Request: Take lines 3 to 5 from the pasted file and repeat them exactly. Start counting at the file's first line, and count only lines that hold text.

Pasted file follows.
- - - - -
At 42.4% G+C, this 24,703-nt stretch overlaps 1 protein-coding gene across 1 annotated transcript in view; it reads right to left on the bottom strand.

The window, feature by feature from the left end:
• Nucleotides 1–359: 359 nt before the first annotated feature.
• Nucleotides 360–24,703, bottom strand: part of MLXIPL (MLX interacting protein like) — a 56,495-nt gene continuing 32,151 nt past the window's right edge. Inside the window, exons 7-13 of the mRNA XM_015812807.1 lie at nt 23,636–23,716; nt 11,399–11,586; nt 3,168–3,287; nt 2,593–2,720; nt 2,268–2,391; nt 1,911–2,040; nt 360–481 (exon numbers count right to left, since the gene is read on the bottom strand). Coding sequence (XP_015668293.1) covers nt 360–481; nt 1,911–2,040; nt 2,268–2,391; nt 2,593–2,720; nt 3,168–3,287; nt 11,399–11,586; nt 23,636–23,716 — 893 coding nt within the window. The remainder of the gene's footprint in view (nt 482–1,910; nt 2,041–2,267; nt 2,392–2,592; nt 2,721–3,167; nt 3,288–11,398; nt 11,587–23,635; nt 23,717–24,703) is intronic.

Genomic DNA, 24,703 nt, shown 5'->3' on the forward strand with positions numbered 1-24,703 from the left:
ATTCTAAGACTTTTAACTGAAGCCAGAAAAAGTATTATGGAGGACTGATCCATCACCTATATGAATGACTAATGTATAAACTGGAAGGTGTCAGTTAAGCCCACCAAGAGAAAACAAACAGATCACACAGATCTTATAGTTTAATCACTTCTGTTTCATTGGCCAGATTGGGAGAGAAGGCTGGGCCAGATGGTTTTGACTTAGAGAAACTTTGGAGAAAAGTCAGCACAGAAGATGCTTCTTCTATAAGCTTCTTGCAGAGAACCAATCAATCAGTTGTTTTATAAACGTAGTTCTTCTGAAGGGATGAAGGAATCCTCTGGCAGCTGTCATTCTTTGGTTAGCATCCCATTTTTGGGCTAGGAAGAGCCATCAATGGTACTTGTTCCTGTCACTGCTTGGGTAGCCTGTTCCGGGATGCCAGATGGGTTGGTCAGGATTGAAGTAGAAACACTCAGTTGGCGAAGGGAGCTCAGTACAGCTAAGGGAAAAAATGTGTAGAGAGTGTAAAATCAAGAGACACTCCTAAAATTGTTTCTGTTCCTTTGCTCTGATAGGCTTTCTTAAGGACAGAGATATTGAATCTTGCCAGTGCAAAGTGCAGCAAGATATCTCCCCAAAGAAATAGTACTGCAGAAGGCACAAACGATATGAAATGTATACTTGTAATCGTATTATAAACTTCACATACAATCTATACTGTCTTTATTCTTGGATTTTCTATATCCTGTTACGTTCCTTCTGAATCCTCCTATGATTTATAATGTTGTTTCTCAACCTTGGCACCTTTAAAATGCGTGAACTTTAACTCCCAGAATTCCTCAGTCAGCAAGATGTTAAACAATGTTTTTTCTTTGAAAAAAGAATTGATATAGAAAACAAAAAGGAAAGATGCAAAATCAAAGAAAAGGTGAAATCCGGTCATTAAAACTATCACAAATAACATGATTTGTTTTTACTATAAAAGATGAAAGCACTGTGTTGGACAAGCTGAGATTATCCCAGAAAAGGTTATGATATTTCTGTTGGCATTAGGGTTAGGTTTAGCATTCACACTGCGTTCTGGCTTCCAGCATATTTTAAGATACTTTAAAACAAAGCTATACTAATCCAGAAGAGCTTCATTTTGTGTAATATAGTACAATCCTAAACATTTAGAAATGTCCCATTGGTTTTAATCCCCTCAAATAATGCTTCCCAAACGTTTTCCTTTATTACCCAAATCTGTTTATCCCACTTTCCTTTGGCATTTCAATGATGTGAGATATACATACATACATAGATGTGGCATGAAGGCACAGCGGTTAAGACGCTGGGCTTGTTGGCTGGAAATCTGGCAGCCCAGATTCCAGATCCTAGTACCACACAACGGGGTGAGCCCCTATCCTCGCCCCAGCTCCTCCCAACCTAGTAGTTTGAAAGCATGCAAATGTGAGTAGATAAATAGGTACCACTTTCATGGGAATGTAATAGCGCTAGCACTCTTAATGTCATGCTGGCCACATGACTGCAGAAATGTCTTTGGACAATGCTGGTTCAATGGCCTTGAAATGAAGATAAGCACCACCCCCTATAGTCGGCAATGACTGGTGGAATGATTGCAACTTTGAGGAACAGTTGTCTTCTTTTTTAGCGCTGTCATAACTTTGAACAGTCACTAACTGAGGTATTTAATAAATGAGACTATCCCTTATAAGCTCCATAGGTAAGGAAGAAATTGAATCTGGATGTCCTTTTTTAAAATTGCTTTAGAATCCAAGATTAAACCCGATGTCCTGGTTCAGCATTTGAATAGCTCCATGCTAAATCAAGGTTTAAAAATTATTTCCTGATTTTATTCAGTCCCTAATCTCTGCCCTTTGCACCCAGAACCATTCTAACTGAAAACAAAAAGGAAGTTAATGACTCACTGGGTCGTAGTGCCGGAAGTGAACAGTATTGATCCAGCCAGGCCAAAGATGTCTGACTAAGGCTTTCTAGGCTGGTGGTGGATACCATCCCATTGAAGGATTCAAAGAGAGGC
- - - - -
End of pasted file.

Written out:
• Nucleotides 1–359: 359 nt before the first annotated feature.
• Nucleotides 360–24,703, bottom strand: part of MLXIPL (MLX interacting protein like) — a 56,495-nt gene continuing 32,151 nt past the window's right edge. Inside the window, exons 7-13 of the mRNA XM_015812807.1 lie at nt 23,636–23,716; nt 11,399–11,586; nt 3,168–3,287; nt 2,593–2,720; nt 2,268–2,391; nt 1,911–2,040; nt 360–481 (exon numbers count right to left, since the gene is read on the bottom strand). Coding sequence (XP_015668293.1) covers nt 360–481; nt 1,911–2,040; nt 2,268–2,391; nt 2,593–2,720; nt 3,168–3,287; nt 11,399–11,586; nt 23,636–23,716 — 893 coding nt within the window. The remainder of the gene's footprint in view (nt 482–1,910; nt 2,041–2,267; nt 2,392–2,592; nt 2,721–3,167; nt 3,288–11,398; nt 11,587–23,635; nt 23,717–24,703) is intronic.

Genomic DNA, 24,703 nt, shown 5'->3' on the forward strand with positions numbered 1-24,703 from the left: